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The approach which a manager generally takes to the job is often referred to as his/her 'managerial style' and many attempts have been made to define and classify the various styles adopted. A useful model for examining this style defines individual style in terms of the amount of attention paid to the task and production elements of the job and attention to the people and relationships aspects of the job.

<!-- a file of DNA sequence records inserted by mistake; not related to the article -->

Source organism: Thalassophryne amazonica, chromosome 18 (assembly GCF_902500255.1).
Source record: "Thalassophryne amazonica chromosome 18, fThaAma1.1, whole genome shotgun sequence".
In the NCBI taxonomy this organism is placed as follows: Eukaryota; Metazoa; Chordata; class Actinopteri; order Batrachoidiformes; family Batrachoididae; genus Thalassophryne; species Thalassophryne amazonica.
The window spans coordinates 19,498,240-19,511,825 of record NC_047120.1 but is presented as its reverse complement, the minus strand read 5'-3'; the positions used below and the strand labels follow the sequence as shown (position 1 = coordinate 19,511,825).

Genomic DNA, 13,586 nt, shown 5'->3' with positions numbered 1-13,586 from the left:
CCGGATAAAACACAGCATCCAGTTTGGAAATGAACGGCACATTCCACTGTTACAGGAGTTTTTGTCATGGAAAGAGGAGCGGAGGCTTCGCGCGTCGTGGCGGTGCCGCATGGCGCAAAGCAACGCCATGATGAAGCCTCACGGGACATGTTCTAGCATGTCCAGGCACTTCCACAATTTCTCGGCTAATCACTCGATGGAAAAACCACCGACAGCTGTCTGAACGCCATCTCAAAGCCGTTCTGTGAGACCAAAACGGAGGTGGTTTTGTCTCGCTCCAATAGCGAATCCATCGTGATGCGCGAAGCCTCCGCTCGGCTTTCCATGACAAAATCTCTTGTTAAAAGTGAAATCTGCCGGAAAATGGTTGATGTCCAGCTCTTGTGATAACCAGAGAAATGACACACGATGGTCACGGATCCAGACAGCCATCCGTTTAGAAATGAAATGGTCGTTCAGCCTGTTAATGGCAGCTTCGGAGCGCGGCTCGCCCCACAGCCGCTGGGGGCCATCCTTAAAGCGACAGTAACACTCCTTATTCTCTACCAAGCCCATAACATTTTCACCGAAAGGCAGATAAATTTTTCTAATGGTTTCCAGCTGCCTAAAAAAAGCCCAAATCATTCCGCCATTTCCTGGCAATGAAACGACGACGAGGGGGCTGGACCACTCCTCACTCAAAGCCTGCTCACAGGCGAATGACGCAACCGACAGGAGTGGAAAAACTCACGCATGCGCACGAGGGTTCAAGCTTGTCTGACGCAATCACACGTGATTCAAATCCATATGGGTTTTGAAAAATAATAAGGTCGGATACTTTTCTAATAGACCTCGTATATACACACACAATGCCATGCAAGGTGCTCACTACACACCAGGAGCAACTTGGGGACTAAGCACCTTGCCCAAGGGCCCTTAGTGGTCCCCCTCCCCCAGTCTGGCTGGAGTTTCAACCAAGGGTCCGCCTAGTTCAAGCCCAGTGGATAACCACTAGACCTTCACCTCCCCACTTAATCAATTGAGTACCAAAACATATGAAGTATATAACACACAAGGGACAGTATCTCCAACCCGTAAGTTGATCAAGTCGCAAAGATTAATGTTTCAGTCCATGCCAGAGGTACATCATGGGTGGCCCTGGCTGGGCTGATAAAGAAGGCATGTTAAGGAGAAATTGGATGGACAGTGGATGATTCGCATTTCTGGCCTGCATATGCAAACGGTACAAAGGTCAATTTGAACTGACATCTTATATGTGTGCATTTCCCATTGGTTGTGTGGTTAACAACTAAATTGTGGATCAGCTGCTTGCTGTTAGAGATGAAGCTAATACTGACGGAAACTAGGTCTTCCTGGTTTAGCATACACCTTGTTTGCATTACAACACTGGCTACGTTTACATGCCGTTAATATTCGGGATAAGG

Managers have personal philosophies about how much emphasis should be placed on those two dimensions and how the two should be related to each other. The concern for task and the concern about people can vary from high to low, and if used as the axis on a grid, produces five distinct styles of management.
It is assumed that all five styles may have been used by everyone at one time or another, but every manager tends to have a preference or 'dominant' style.
On the management grid model developed by R. Blake and J. Mouton, a notation was used to indicate the styles. Concern for Production is rated from '1' denoting very low, to '9' denoting very high. The same scale of '1' to '9' is used for concern of people. …
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